You are reading the Get French Football News Talking Points Column, written by Eric Devin.
So, the votes are in from Sunday’s UNFP Awards, and among several surprising results, Laurent Blanc was named manager of the year. With the other candidates on the shortlist being Guingamp’s Jocelyn Gourvennec, Lyon’s Hubert Fournier and Saint-Etienne’s Christophe Galtier, the result seemed to smack of a laziness on the part of the players and managers who vote for the award. Winning the title means the manager of said side wins the award, barring some massive improvement, and it’s happened plenty of times before (Ancelotti, Girard, etc). That said, most of those previous choices were somewhat nailed-on with respect to other managers.
Galtier’s candidacy aside, Gourvennec and Fournier far exceeded expectations, and were easily the two best managers in the league, each outstripping their meager (transfer) budgets to finish several places above where one might have expected, coaxing career years out of talismanic strikers in the process. Add in Gourvennec’s Europa League success and the development of Fournier’s cadre of talented youngsters at Lyon, and the choice seems straight-forward enough, with OL’s title challenge likely to be the tipping point.
Despite this, however, Laurent Blanc, he of the rebellious dressing room and expensively assembled squad won out. With the knee-jerk reactions against his coronation that have quickly sprung up across social media, I wish to offer a counter-argument as to why Blanc deserved the award. Fournier is the obvious choice, and should have won, but I feel much of what Blanc has achieved this season has gone unnoticed, owing to PSG’s early season struggles.
The most obvious point in Blanc’s favour is the likelihood that PSG will win a domestic treble of the league, Coupe de France and Coupe de la Ligue. Sure, a team with PSG’s resources -should- win the league at a canter, and in the end, thanks to some stunning performances over the past month, the team did just that, erasing Lyon’s advantage in goal difference and reeling off eight straight wins in the process.
What is remarkable about that run, however, is not that it happened, but the manner in which it did. Much of the team’s effectiveness throughout April and May was down not to marquee man Zlatan Ibrahimovic or Lucas Moura, the Brazilian winger who had been so influential before being sidelined for some two months in late winter, but instead to unexpected contributors, specifically the South American troika of Javier Pastore, Ezequiel Lavezzi and Edinson Cavani.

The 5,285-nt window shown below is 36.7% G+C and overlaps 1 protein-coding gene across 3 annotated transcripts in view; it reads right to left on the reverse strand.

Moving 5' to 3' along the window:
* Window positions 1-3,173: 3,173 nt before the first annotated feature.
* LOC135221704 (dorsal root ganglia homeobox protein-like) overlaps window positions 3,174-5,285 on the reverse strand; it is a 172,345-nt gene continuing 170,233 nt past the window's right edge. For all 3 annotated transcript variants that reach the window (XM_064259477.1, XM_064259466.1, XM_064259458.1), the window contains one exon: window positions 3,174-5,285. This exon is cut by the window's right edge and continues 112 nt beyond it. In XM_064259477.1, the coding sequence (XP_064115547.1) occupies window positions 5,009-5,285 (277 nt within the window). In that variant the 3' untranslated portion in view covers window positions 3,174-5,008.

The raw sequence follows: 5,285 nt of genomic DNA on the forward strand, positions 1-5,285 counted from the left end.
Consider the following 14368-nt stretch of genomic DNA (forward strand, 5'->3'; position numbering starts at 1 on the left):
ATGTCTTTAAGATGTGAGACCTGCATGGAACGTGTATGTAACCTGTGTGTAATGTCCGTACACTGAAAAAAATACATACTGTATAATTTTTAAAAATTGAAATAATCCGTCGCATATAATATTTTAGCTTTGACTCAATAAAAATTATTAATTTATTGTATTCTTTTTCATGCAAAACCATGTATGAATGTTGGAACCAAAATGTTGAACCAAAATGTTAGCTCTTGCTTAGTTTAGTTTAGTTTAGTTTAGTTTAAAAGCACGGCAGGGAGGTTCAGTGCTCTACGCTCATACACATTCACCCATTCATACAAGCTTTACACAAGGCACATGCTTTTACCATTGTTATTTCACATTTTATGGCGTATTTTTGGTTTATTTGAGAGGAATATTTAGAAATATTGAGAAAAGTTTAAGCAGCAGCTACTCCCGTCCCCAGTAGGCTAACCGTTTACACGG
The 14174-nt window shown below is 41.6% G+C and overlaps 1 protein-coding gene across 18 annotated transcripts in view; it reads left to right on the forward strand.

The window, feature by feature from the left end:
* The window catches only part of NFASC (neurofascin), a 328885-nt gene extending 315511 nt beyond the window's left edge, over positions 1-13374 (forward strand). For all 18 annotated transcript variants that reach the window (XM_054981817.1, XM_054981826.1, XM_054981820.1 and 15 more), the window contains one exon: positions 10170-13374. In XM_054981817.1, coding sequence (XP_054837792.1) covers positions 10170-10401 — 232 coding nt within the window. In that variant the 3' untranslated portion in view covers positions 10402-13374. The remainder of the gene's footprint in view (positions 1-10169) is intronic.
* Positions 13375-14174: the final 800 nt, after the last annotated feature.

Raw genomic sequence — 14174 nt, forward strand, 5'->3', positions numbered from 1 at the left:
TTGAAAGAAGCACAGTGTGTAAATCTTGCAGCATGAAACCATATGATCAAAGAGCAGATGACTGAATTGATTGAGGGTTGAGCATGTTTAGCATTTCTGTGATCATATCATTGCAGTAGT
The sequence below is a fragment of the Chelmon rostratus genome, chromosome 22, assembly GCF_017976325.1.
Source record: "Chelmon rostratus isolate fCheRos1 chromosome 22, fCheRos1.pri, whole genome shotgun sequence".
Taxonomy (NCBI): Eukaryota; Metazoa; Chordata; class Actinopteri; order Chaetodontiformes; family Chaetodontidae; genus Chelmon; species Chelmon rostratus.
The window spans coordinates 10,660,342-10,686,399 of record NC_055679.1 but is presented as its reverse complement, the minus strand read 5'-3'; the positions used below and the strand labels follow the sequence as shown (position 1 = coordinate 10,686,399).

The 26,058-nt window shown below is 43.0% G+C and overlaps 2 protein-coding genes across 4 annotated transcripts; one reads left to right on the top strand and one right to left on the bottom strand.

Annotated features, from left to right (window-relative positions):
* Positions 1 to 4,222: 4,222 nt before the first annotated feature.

Fringe players early in the campaign, the trio seemed to blossom as the absences of Moura, Ibrahimovic and Thiago Motta forced a rethink on the manager’s part. Pastore in particular has really come to the fore, his ability to play either as part of the midfield three or as a wide forward/winger cutting inside giving the team added versatility, a much needed positive in light of April’s nightmarish combination of fixture congestion and injury. Over the previous two years, the Argentine had looked a passenger, lacking the motor to play in midfield and the creativity to be included in the forward line, the exorbitant transfer fee PSG had paid only worth its while on rare occasions.
This season, however, after an indifferent start Moura’s injury forced Pastore to be involved more often and he has responded well, especially when asked to play in midfield, tracking back and winning the ball with a verve and energy heretofore unseen. Lavezzi and Cavani’s renaissances have not been as dramatic, especially considering their much-rumored departures. Now, however, Blanc seems to have coaxed the best out of them at just the right time. Add in the continued development of Adrien Rabiot, and Blanc’s man-management accomplishments over what will have been an exhausting 59 matches, while admittedly not deserving of the award, are still nevertheless impressive, and not to be as hastily dismissed as some would like.